It’s been a great year for some and a tougher year for others. Here’s a tour of our top 25 cities and why we love them.
The Danish capital has hit the top spot this year not just because of its daring art scene, its matrix of cycle super-highways and its pioneering approach to street culture but also its ability to define itself as a global city. Copenhagen’s wonderful self-reinvention continues to impress.
A devoted food culture, a near-worrying commitment to good coffee and a very Aussie approach to gentrification has notched the city up to second place this year.
2011’s winner leads the way in architecture and urban development. The Finnish capital has evolved to meet the demands of its climate and is home to a growing cadre of young entrepreneurs.
Abe-nomics has put a spring in the step of the Japanese capital and helped it shuffle up two places in our rankings. As ever, it gets full marks for fostering the balance between small town values and the vibrancy of a 24-hour megalopolis.
The Austrian capital is a city we’ve earmarked for great things. A slew of urban improvements include a new airport and a slick shuttle from Wien-Mitte.
The bosky, bucolic Swiss city hasn’t faltered on its outdoorsy lifestyle. Yet last year’s favourite has dropped off the top spot. We blame some stiff competition and the fact Zürich could do more to address the issue of fun.
The Swedish capital hasn’t had the greatest press this summer – the suburb of Husby resembled Brixton circa 1981. But the city has injected fresh vim by opening an Abba museum and continues to work on its infrastructure.
The Bavarian capital has all the trappings of a pleasant hamlet and all benefits of a venerable historic city. Yet it’s perhaps because of this equilibrium that it’s moved down the rankings. Munich needs a little more grit and vision: we love the new Isar river regeneration project – more of the same please.
New South Wales’ sunny capital has slipped down a notch because of a little too much swimming and not enough innovation. But hey, it’s great.
Surrounded by wild surf, black-sanded bays and only a short boat ride from the Kiwi answer to Martha’s vineyard, Waiheke Island, what’s not to like about this New Zealand’s largest city? Auckland’s only problem is prices are getting steep.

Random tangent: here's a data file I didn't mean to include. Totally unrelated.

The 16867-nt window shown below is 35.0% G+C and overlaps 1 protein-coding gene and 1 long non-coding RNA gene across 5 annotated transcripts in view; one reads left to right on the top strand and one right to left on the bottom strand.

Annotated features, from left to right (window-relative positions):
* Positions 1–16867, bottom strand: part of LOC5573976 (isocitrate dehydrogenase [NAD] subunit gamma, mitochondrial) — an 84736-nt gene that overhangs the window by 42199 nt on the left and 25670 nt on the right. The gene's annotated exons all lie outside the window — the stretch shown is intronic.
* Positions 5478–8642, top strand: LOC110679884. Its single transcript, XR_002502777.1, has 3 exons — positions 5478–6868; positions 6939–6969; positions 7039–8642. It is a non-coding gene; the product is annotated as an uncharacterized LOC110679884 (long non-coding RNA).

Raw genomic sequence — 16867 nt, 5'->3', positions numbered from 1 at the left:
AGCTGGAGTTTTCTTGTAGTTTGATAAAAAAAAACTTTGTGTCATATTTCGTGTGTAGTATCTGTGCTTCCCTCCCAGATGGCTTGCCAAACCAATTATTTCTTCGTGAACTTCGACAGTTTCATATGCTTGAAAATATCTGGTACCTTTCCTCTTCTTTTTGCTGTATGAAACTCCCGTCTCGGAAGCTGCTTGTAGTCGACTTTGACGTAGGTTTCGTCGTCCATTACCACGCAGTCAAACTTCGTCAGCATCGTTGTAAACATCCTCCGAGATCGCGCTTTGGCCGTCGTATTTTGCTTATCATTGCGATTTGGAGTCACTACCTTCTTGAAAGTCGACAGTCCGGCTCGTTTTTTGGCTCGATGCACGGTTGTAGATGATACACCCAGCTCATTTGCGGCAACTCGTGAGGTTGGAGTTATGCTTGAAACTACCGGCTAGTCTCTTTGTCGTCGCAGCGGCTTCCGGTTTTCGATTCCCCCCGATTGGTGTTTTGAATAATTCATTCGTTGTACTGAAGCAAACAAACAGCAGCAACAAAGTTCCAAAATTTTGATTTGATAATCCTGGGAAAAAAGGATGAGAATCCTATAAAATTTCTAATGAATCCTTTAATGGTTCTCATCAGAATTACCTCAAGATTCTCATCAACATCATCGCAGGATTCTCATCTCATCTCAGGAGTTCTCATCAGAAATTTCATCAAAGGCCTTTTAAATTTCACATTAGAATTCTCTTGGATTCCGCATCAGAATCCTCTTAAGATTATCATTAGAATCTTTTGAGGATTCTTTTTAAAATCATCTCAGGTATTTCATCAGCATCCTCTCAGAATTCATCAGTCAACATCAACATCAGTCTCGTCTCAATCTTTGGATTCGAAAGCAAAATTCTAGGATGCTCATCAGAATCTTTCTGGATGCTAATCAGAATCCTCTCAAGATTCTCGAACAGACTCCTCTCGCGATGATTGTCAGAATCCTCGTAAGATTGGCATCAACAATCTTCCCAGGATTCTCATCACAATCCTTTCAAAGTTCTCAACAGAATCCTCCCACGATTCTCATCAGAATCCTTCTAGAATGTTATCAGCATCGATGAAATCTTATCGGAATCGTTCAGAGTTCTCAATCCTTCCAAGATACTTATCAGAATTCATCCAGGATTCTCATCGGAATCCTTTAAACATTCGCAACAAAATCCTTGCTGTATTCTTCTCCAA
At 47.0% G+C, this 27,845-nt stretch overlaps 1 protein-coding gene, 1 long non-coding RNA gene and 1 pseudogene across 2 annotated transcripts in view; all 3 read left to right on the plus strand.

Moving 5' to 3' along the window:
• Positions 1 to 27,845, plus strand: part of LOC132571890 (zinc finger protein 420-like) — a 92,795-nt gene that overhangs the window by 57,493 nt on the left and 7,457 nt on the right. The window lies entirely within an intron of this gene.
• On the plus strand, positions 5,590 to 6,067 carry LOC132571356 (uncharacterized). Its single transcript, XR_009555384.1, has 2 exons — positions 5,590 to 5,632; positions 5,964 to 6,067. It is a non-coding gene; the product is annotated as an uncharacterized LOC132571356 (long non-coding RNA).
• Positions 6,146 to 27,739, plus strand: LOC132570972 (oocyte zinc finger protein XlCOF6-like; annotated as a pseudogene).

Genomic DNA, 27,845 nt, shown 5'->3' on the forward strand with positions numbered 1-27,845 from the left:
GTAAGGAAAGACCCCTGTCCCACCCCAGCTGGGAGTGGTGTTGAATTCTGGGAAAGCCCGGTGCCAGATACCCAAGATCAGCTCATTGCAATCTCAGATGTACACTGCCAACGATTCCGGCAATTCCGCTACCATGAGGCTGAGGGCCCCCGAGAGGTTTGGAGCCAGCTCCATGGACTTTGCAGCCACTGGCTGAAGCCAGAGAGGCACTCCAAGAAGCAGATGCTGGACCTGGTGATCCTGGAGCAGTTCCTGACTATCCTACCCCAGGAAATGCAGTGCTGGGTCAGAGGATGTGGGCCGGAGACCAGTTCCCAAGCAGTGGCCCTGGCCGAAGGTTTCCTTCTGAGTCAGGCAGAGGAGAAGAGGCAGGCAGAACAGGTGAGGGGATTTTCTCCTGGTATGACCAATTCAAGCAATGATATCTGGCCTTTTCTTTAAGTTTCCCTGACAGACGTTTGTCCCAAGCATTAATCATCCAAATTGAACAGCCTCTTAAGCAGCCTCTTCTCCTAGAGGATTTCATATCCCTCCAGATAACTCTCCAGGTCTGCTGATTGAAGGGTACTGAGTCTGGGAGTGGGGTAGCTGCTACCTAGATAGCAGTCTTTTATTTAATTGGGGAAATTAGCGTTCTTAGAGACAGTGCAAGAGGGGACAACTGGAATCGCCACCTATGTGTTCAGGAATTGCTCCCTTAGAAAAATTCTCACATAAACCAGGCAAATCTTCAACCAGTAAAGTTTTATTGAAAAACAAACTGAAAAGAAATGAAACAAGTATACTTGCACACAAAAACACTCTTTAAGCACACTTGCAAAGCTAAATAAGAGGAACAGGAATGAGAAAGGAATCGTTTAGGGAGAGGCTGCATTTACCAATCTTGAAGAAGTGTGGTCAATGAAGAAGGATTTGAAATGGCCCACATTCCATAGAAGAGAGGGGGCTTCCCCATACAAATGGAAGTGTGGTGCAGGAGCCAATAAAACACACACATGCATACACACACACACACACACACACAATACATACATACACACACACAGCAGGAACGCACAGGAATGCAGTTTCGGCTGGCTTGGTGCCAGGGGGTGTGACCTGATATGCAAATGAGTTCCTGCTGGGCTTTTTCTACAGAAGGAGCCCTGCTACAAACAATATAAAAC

- Hong Kong:
It is frenetic, dense and a little too partial to air-con but turbo-driven Hong Kong is finding space for it artistic culture and new entrepreneurial zeal. And it must be the only megalopolis with hiking trails.
From its handy spot between Tokyo and Seoul this green, compact, and sparky island city has a keen eye on its future; it’s busy updating everything from its subway system to its arts scene.
Japan’s venerable 1,200-year-old cultural heartland may be dense with temples and shrines but it is determined to avoid the status of “museum city”: it’s attracting a new clan of creative minds.
The French capital is peerless when it comes to elegant bistros, chic nightlife and strolls down the Seine. But entrepreneurs still complain about the stilted business climate.
The city-state has an enviable transport network and a lush planting scheme but it falls down on civil liberties – it’s time to amend some its draconian laws.
HafenCity continues to emerge in the Elbe and a raft of restorations and new projects will contribute to the breezy, efficient way of life. It could hurry up a little though.
Balmy weather and great beaches make this mid-Pacific metropolis a increasingly seductive billet. The city must work on its homeless problem.
Despite austerity and unemployment Madrid has seized the moment and is ushering in a raft of planning reforms: small businesses are springing up and a can-do culture is defining the city.
Surrounded by natural beauty and home to a growing creative class this city has green ambitions and a handsome mayor too.
We love it for its creativity, enviable park life and its cool approach to change – but its relentlessly delayed airport continues to edge it further down our list.
The Catalonian capital has some great plans but it has been a tough year. City hall needs to set to work encouraging small enterprise.
Liberal, open-minded and pioneer of two wheels rather than four, the city’s reintroduction to our top 25 is in part down to its stunning Rijksmuseum renovation.
Oregon’s most populous is flourishing, propelled by its dedicated, civic-minded, creative populace.
- San Francisco:
Northern California’s spectacular city scores high on tolerance and urban verve but tech-dollars continue to drive up the cost of living.
This city combines industrious work ethic with constant creative output. Its ever-expanding, heavy investment in infrastructure is a boon too.